No Easy Answer for School Board to Resolve Budget

There will be no easy answer as the Winn Parish School Board struggles to match costs against revenues for a balanced budget for the fast-approaching 2023-24 school year.

The board rejected by a 4-6 vote in a special session on June 13 the recommendation by Supt. Alfred Simmons to transfer students grades 5-12 from Atlanta High School to Winnfield schools. Yet personnel costs remain the key factor in reaching a budget by the deadline, and the Atlanta issue will be back on the agenda at the board’s July 3 meeting, it was determined at the board’s June 26 committee session. President Joe Lynn Browning announced that he will determine by week’s end if that meeting will be in the board office or in the WSHS auditorium.

Board members heard that the state’s Minimum Foundation funding is based on student population which has been on the decline in Winn for decades. That figure does not change whether a system has one school or 12, one observed. It is the duty of the superintendent to propose a budget, for the board to approve a budget, and for schools to implement the plan.

Following the earlier rejection of the Atlanta plan, Simmons came back at the committee session with an alternative plan of personnel cuts that would see a reduction of three at WSHS, three at WMS, and two at each of the other schools. The superintendent anticipated that this could be accomplished through traditional end-of-year attrition.

Leading the discussion was Personnel & Salary Committee chairman Lacey McManus who said “We’ve had more time to look over information, research, and talk. Here we are. The financial information we have speaks for itself. We must make adjustments. When we take money from the taxpayers of this state, we have to spend it wisely. One question I’ve heard is if we need to consolidate one school, then why not the whole system? We have to deal with what is now.”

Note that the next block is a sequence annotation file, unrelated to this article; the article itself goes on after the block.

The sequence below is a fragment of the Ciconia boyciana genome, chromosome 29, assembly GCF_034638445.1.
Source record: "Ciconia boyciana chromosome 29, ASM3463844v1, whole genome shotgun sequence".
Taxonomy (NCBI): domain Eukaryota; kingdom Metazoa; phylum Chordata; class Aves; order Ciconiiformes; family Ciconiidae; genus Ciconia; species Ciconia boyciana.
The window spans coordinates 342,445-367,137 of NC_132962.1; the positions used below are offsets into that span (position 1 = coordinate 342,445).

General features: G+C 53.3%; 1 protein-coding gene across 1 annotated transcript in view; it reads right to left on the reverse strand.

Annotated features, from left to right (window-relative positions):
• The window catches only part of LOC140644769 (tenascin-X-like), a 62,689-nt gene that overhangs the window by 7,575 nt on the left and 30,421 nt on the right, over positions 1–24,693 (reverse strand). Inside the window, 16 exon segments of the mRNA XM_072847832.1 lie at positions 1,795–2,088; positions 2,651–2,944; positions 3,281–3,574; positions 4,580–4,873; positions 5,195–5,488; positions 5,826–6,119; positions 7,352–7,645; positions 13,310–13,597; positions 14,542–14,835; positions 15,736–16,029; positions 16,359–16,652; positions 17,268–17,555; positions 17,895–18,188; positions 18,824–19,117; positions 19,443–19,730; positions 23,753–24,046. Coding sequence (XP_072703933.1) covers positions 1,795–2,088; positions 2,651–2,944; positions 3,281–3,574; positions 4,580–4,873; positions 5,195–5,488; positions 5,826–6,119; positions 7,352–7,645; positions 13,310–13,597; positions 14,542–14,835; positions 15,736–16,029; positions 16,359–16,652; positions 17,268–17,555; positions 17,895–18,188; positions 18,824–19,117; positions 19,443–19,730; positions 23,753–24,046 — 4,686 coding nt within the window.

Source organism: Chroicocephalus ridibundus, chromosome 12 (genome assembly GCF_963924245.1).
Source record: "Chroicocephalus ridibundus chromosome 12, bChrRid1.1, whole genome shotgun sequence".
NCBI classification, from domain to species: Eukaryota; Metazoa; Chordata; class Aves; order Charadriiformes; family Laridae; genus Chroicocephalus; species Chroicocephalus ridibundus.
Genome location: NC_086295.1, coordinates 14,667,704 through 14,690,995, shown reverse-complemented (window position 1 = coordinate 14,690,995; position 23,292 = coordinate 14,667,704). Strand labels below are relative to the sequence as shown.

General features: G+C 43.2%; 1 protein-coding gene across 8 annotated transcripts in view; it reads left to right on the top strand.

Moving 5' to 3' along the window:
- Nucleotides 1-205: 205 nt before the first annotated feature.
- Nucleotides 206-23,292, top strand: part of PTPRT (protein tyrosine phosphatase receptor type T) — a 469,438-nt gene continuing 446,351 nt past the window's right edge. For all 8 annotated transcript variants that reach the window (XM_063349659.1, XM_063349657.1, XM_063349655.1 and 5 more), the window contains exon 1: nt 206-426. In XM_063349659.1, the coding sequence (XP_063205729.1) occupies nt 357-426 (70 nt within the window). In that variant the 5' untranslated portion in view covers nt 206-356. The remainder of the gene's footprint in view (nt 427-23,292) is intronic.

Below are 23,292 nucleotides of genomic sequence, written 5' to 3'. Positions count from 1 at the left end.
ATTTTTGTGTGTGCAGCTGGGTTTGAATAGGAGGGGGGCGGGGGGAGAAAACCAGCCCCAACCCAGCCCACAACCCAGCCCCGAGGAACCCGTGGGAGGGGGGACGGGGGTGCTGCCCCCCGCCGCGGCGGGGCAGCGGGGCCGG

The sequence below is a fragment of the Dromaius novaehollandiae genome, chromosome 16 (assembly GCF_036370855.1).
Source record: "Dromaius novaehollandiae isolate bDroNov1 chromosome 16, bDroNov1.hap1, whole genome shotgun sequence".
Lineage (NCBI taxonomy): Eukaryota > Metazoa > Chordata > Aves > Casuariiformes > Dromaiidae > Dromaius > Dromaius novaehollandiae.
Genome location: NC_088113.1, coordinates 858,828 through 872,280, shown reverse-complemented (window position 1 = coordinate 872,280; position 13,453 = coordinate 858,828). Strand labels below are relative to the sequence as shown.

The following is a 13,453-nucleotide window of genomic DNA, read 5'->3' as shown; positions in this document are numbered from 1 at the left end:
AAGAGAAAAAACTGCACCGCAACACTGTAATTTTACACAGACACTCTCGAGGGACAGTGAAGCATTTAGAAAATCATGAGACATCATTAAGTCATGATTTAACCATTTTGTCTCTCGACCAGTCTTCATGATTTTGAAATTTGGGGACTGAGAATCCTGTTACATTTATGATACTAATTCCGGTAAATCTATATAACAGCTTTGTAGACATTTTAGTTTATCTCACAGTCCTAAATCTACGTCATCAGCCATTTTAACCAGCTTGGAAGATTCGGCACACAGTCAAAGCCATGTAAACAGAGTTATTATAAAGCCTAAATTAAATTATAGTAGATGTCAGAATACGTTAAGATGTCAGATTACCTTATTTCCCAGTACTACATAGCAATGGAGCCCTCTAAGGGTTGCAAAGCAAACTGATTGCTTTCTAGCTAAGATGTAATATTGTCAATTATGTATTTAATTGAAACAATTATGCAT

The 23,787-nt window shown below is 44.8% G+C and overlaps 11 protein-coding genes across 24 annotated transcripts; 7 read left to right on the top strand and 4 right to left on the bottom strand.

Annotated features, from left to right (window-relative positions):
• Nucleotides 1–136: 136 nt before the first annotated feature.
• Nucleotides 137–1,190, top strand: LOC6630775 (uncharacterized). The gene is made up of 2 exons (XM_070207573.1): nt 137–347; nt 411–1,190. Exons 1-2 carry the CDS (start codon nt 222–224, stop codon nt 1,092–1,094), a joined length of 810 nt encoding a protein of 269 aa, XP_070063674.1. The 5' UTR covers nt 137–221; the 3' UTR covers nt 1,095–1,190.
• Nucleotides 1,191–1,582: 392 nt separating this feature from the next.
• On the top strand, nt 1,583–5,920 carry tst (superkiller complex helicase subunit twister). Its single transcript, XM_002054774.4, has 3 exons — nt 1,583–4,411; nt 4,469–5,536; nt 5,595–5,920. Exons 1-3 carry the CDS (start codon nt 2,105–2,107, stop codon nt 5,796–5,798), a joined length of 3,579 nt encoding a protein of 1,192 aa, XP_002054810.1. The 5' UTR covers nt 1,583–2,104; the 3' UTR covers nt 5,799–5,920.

Amber Cox told the board that closing the Atlanta school will not solve the problem of declining school enrollment. Simmons replied that the action is a response to the decline rather than a remedy. “We need a better plan. We need to take care of our students,” Cox retorted. Harry Scott echoed those thoughts, noting that “the board is supposed to be working for the kids. We are more divided than I’ve ever seen.”Steve Vines said, “Any time you kill a school, you kill a community.” But he also argued that when high per-student costs of a small school pull funding from other schools, it’s unfair. He added that the limited course offerings at a small school (he mentioned vocational training) puts its graduates at a disadvantage.

“The board needs to act now. Principals can’t be kept waiting to see what they’ll do when school starts.”Simmons concluded that he understands the benefits of locating schools in parish communities. But with today’s numbers, “we’ve maintained them as long as we can.” The meeting room was filled with visitors but since no actual business was conducted, there was no public comments section on the agenda. “But now would be the time for interested parties to contact their board members,” he advised as the session ended.